Sam Theard (aka Lovin' Sam Theard) served most of his lengthy professional existence as an actor and a comedian in theaters, movies, and television. Those who study and specialize in old-time hokum, dirty blues, and novelty swing records associate his name with delectable ditties like "She Skuffles That Ruff," "You Can't Get That Stuff No More," "Rubbin' on That Darned Old Thing," and "I Wonder Who's Boogiein' My Woogie Now." Here in the glorious information glut of the 21st century, Sam Theard is likely to be remembered and referenced now and then as the man who wrote "(I'll Be Glad When You're Dead) You Rascal You," a rambunctious number made famous by Louis Armstrong. Most importantly, any search engine armed with his name will uncover multiple references to his magnum opus, "Let the Good Times Roll," which was one of Louis Jordan's major hits as well as a primary staple of rhythm & blues and early rock & roll.
Born in New Orleans, LA on October 10, 1904, he began working with a circus in 1923 and spent many years on the road, performing in theaters and nightclubs. Most of his recordings were made in or near Chicago. In 1929 and 1930 he recorded as Lovin' Sam from Down in 'Bam for the Brunswick record company under the supervision of A&R director Mayo Williams. Focusing almost exclusively upon human sexuality, Theard sang bawdily humorous songs backed by guitarist Tampa Red and pianists Cow Cow Davenport and H. Benton Overstreet. After a brief dalliance with the Gennett label in 1930 using the name Sam Tarpley, Theard engaged in a bit of label hopping. He cut records for Decca in 1934 (backed by pianist Albert Ammons), for Vocalion in 1937 and Victor's budget line Bluebird series in 1938. His voice can also be heard on records issued under the names of pianist Tiny Parham and trumpeter Hot Lips Page.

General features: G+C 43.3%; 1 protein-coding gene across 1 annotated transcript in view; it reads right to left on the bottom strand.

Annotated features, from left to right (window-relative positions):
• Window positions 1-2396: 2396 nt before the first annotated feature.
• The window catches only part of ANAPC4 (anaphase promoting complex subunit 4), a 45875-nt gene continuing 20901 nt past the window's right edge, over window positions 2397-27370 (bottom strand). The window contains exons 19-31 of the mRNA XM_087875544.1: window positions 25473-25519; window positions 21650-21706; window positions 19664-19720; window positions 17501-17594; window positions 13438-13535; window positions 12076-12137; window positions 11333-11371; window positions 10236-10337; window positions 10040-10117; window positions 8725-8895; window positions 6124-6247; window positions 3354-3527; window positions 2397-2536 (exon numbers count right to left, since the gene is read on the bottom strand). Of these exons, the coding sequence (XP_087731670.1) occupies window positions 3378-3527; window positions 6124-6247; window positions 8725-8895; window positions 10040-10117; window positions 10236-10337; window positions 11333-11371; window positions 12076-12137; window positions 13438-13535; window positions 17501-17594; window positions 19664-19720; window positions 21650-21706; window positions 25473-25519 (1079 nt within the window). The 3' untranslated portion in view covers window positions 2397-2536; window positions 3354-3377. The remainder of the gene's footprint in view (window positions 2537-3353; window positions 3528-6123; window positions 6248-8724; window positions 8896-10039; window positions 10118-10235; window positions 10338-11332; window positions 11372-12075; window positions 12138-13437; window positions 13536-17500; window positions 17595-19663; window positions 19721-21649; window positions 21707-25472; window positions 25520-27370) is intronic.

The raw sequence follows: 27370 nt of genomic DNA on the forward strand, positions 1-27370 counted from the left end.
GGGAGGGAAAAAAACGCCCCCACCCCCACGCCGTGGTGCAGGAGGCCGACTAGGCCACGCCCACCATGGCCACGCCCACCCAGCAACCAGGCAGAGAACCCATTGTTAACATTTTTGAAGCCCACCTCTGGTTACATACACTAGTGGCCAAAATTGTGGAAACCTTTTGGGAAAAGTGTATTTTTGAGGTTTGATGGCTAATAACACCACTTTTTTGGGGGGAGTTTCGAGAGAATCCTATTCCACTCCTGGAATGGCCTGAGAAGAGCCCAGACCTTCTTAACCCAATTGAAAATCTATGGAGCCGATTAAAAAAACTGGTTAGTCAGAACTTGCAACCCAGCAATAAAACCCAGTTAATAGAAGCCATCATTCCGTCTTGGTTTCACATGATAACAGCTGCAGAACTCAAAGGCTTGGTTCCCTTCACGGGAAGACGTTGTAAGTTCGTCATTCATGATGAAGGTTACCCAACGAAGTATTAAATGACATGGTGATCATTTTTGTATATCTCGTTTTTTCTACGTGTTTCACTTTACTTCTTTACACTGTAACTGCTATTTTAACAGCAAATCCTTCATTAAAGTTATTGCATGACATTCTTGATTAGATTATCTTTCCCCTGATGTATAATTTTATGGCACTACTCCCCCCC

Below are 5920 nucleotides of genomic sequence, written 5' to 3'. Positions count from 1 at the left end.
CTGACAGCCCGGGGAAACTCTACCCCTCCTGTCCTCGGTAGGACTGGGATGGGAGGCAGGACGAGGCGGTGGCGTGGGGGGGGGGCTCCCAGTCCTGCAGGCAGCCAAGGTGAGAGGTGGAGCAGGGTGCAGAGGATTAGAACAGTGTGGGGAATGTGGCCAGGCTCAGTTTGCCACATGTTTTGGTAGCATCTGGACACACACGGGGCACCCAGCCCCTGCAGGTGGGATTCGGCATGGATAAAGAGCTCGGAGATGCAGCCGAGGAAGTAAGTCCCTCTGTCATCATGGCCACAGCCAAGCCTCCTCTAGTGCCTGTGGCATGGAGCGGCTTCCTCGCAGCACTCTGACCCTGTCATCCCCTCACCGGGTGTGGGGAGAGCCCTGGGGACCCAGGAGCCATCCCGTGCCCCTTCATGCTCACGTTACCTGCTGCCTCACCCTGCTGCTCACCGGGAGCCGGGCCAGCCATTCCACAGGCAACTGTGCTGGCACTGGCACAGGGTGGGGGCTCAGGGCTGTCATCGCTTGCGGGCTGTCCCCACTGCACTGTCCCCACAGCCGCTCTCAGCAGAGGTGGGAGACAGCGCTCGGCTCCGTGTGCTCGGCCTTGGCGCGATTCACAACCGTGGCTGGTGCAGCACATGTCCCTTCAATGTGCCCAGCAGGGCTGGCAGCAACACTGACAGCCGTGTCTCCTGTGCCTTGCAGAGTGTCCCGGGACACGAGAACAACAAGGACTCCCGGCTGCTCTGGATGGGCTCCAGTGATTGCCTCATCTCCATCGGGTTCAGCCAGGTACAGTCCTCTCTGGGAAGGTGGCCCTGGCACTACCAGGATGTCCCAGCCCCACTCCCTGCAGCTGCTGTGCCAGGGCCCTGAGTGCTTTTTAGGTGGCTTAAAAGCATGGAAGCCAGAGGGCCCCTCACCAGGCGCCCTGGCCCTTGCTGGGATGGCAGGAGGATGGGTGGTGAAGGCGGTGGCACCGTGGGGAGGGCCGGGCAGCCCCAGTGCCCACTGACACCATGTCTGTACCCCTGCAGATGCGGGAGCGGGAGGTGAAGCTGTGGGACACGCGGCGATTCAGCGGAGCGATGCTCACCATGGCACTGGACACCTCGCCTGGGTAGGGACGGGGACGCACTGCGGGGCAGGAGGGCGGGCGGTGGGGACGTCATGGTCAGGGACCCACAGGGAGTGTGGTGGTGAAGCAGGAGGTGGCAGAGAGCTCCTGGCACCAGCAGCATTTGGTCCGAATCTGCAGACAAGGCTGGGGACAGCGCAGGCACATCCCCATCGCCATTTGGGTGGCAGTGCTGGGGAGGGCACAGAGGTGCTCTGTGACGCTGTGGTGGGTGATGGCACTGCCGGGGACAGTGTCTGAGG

Theard was busy as a comedian in Harlem during the 1930s and '40s, regularly treading the boards at the Apollo Theater alongside Dusty Fletcher, Pigmeat Markham, and Jackie "Moms" Mabley. It was during this period that he began calling himself Spo-Dee-O-Dee. While gigging in Chicago in 1942 he and one Fleecie Moore came up with a ditty called "Let the Good Times Roll" and shared it with singing saxophonist Louis Jordan who scored a massive hit with his Tympany Five recording of it in 1946. Theard, who can also be seen in Jordan's film Caldonia, had a bit of a minor comeback towards the end of his life after landing in Hollywood in 1976, sometimes reverting to his old stage name Spo-Dee-O-Dee. He goofed with Redd Fox on the set of Sanford & Son, teamed up with Foxx and Pearl Bailey in Norman, Is That You?, and appeared in Little House on the Prairie. Theard's face became marginally familiar to audiences who had no idea who he was or what his past accomplishments amounted to. He appeared as Cripple in Richard Pryor's Which Way is Up? and as the Wino in an all-black remake of Cinderella called Cindy; as Old Second with Jackie Gleason and Karl Malden in The Sting II, and as the Left Hand of God in Motown's biographical salute to Scott Joplin. Accomplished, versatile, and influential but never accorded the kind of recognition that he deserved, Sam Theard passed away at St. Vincent Medical Center in Los Angeles, California on December 7, 1982.